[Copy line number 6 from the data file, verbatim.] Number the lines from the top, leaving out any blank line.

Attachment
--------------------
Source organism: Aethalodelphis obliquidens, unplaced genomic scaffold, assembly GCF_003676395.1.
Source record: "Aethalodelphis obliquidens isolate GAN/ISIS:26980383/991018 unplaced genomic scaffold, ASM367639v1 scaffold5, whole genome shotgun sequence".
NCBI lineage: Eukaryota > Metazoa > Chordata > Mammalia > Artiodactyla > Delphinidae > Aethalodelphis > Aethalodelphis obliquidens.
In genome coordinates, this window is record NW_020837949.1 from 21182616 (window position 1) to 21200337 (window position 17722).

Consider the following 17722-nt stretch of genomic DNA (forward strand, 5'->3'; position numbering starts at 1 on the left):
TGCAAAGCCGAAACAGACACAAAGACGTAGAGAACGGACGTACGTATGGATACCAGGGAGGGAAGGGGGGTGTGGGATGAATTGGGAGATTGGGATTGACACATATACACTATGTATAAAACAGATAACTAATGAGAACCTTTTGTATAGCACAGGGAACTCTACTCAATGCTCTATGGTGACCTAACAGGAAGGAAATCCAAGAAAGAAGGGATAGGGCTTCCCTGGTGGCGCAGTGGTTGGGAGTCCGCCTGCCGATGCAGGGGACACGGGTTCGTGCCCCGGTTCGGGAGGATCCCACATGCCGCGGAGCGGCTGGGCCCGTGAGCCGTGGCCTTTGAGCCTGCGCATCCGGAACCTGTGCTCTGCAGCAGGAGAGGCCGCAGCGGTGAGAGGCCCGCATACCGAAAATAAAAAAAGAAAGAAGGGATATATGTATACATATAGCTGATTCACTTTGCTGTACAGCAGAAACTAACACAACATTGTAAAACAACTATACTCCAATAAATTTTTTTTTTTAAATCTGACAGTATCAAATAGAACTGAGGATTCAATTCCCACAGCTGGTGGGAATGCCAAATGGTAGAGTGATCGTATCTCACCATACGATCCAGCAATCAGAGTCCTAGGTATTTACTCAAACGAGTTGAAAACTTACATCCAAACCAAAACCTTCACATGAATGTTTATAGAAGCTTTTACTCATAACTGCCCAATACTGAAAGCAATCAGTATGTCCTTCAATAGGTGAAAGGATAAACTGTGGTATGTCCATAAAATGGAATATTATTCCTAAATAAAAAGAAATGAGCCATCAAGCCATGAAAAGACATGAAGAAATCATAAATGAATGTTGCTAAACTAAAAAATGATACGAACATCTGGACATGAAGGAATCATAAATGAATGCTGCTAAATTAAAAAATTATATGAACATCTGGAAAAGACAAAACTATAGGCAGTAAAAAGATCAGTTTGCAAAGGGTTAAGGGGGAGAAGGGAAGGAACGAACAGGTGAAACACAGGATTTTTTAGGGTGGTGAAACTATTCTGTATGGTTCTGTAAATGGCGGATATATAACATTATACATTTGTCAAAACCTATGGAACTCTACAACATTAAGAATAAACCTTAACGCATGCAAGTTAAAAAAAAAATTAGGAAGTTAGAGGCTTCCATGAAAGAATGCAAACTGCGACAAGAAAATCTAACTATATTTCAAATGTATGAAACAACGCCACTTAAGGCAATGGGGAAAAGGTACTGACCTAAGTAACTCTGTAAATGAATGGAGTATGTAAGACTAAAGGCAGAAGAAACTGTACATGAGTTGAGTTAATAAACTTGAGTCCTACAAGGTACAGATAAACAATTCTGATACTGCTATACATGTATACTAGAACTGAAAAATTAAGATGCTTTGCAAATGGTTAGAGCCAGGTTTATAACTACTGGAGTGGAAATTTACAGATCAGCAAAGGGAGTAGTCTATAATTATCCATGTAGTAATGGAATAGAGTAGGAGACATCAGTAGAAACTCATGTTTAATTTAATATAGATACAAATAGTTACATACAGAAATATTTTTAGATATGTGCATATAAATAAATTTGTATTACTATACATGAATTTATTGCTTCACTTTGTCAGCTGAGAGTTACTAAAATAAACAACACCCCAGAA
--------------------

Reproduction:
TGCAAAGCCGAAACAGACACAAAGACGTAGAGAACGGACGTACGTATGGATACCAGGGAGGGAAGGGGGGTGTGGGATGAATTGGGAGATTGGGATTGACACATATACACTATGTATAAAACAGATAACTAATGAGAACCTTTTGTATAGCACAGGGAACTCTACTCAATGCTCTATGGTGACCTAACAGGAAGGAAATCCAAGAAAGAAGGGATAGGGCTTCCCTGGTGGCGCAGTGGTTGGGAGTCCGCCTGCCGATGCAGGGGACACGGGTTCGTGCCCCGGTTCGGGAGGATCCCACATGCCGCGGAGCGGCTGGGCCCGTGAGCCGTGGCCTTTGAGCCTGCGCATCCGGAACCTGTGCTCTGCAGCAGGAGAGGCCGCAGCGGTGAGAGGCCCGCATACCGAAAATAAAAAAAGAAAGAAGGGATATATGTATACATATAGCTGATTCACTTTGCTGTACAGCAGAAACTAACACAACATTGTAAAACAACTATACTCCAATAAATTTTTTTTTTTAAATCTGACAGTATCAAATAGAACTGAGGATTCAATTCCCACAGCTGGTGGGAATGCCAAATGGTAGAGTGATCGTATCTCACCATACGATCCAGCAATCAGAGTCCTAGGTATTTACTCAAACGAGTTGAAAACTTACATCCAAACCAAAACCTTCACATGAATGTTTATAGAAGCTTTTACTCATAACTGCCCAATACTGAAAGCAATCAGTATGTCCTTCAATAGGTGAAAGGATAAACTGTGGTATGTCCATAAAATGGAATATTATTCCTAAATAAAAAGAAATGAGCCATCAAGCCATGAAAAGACATGAAGAAATCATAAATGAATGTTGCTAAACTAAAAAATGATACGAACATCTGGACATGAAGGAATCATAAATGAATGCTGCTAAATTAAAAAATTATATGAACATCTGGAAAAGACAAAACTATAGGCAGTAAAAAGATCAGTTTGCAAAGGGTTAAGGGGGAGAAGGGAAGGAACGAACAGGTGAAACACAGGATTTTTTAGGGTGGTGAAACTATTCTGTATGGTTCTGTAAATGGCGGATATATAACATTATACATTTGTCAAAACCTATGGAACTCTACAACATTAAGAATAAACCTTAACGCATGCAAGTTAAAAAAAAAATTAGGAAGTTAGAGGCTTCCATGAAAGAATGCAAACTGCGACAAGAAAATCTAACTATATTTCAAATGTATGAAACAACGCCACTTAAGGCAATGGGGAAAAGGTACTGACCTAAGTAACTCTGTAAATGAATGGAGTATGTAAGACTAAAGGCAGAAGAAACTGTACATGAGTTGAGTTAATAAACTTGAGTCCTACAAGGTACAGATAAACAATTCTGATACTGCTATACATGTATACTAGAACTGAAAAATTAAGATGCTTTGCAAATGGTTAGAGCCAGGTTTATAACTACTGGAGTGGAAATTTACAGATCAGCAAAGGGAGTAGTCTATAATTATCCATGTAGTAATGGAATAGAGTAGGAGACATCAGTAGAAACTCATGTTTAATTTAATATAGATACAAATAGTTACATACAGAAATATTTTTAGATATGTGCATATAAATAAATTTGTATTACTATACATGAATTTATTGCTTCACTTTGTCAGCTGAGAGTTACTAAAATAAACAACACCCCAGAA